The decision puts the prime minister’s hope of striking a returns deal with Ankara in jeopardy, as officials say that Turkey is “over-zealous” in its anti-terrorism laws and has unfair trials. There are also allegations of torture in the judicial system.
Three thousand Turkish nationals arrived by small boat to the UK last year, the third largest nationality and more than double the number from the previous year.
The proposed deal would have mirrored the accord with Albania, which Downing Street says has seen the number of people arriving by small boats falling by 90 per cent since the returns deal was signed.
But now the plans face are facing a major setback as an internal Home Office review is reported to have described Turkey as “a state that does not meet the criteria of being ‘generally safe’” and questioned its compliance with rulings from the European Court of Human Rights (ECHR), which the Home Office said may raise “questions about adherence to the rule of law”.
The audit may gift Sunak’s right-leaning colleagues yet more ammunition to push for the UK to leave the ECHR and bolster provisions within the Rwanda bill to ignore the court-orders that override UK government policy.
Former Home Secretary Suella Braverman has called the Home Office’s decision “very concerning”.
Posting on X, she said:
“As Home Secretary I worked up proposals to list Turkey as a safe country [sic], a member of the Council of Europe, a NATO ally and a Candidate country for EU accession. The government should re-think this decision.”
This decision by the Home Office is very concerning.
As Home Secretary I worked up proposals to list Turkey as a safe country : a member of the Council of Europe, a NATO ally and a Candidate country for EU accession.
The government should re-think this decision. https://t.co/6Nd85bOazs
— Suella Braverman MP (@SuellaBraverman) February 2, 2024
The Times is reporting that officials are considering whether another treaty – similar to the Rwandan one – could be worked up to ensure that political opponents would not be persecuted upon return.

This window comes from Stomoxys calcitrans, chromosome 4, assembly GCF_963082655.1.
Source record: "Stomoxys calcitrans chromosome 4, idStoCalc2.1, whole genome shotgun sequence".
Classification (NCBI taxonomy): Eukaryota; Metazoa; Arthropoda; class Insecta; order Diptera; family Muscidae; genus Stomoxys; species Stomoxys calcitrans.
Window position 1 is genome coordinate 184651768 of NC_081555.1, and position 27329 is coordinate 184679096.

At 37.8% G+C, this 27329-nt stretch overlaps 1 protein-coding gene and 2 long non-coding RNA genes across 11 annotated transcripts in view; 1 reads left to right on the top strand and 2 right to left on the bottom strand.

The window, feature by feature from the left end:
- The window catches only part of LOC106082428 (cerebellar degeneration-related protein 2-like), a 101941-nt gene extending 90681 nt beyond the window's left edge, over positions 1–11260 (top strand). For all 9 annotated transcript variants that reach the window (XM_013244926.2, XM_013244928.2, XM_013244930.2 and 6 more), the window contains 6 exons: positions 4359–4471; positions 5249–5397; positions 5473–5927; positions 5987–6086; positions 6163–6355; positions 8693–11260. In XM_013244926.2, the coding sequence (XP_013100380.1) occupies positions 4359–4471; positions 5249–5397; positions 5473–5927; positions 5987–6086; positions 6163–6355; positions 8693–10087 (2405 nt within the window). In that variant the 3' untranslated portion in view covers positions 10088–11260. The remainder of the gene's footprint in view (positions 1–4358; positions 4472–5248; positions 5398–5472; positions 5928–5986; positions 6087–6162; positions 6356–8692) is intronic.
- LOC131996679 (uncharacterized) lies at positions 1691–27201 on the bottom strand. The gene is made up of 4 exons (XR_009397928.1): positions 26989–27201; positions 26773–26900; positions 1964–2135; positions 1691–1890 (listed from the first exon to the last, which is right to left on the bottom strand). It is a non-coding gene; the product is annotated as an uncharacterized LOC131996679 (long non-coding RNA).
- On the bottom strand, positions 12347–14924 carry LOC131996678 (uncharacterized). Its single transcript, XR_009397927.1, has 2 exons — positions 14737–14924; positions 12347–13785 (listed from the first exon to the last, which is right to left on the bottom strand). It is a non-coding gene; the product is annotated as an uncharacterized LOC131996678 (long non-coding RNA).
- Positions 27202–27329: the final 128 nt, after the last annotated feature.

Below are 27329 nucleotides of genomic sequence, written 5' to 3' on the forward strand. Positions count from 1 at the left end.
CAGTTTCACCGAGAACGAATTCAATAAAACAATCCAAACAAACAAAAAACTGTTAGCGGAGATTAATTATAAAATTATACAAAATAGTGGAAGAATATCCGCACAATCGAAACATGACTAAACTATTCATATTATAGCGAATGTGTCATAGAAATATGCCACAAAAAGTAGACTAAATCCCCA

Turkey has long been considered an important state in the wider immigration landscape as a gateway between the war-torn Middle East and the rest of Europe.
It has also become the main hub for manufacturing dinghies which are used by people-smugglers to transport migrants over the channel.
Back in August 2022 the UK and Turkey signed an intelligence sharing agreement that would strengthen collaboration and enforcement between the states in dealing with the migrant crisis.
The government established a new centre of excellence, to be established by the Turkish National Police, which would help the two countries share intelligence so staff could act more quickly on information.
New Home Office figures published on Thursday revealed 1,335 migrants crossed the Channel in small boats in January, a 13 per cent increase compared with the same month last year.
Downing Street has since denied that a potential returns agreement to send migrants back to Turkey has fallen through.
Asked whether it has, the Prime Minister’s spokesman told reporters: “No. We do and can return people to Turkey. There’s been no changes to the arrangements we have between the UK and Turkey.
“We announced a strengthened migration partnership with Turkey last summer.”
Asked whether there were plans to create a more formal deal, they said: “Formal return agreements are just one of the many levers we’ve got at our disposal. And we do and can return people to Turkey.”
A spokesperson from the Home Office also said that international cooperation plays a “crucial part” in tackling illegal migration and “the UK and Turkey are close strategic partners, with a future-focused relationship”.
“Where an individual has no legal right to be in the UK, we will seek to return them to their home country. Protection claims are considered on their individual merits in accordance with our international obligations – no one who is found to be at risk of persecution or serious harm will be returned,” they added.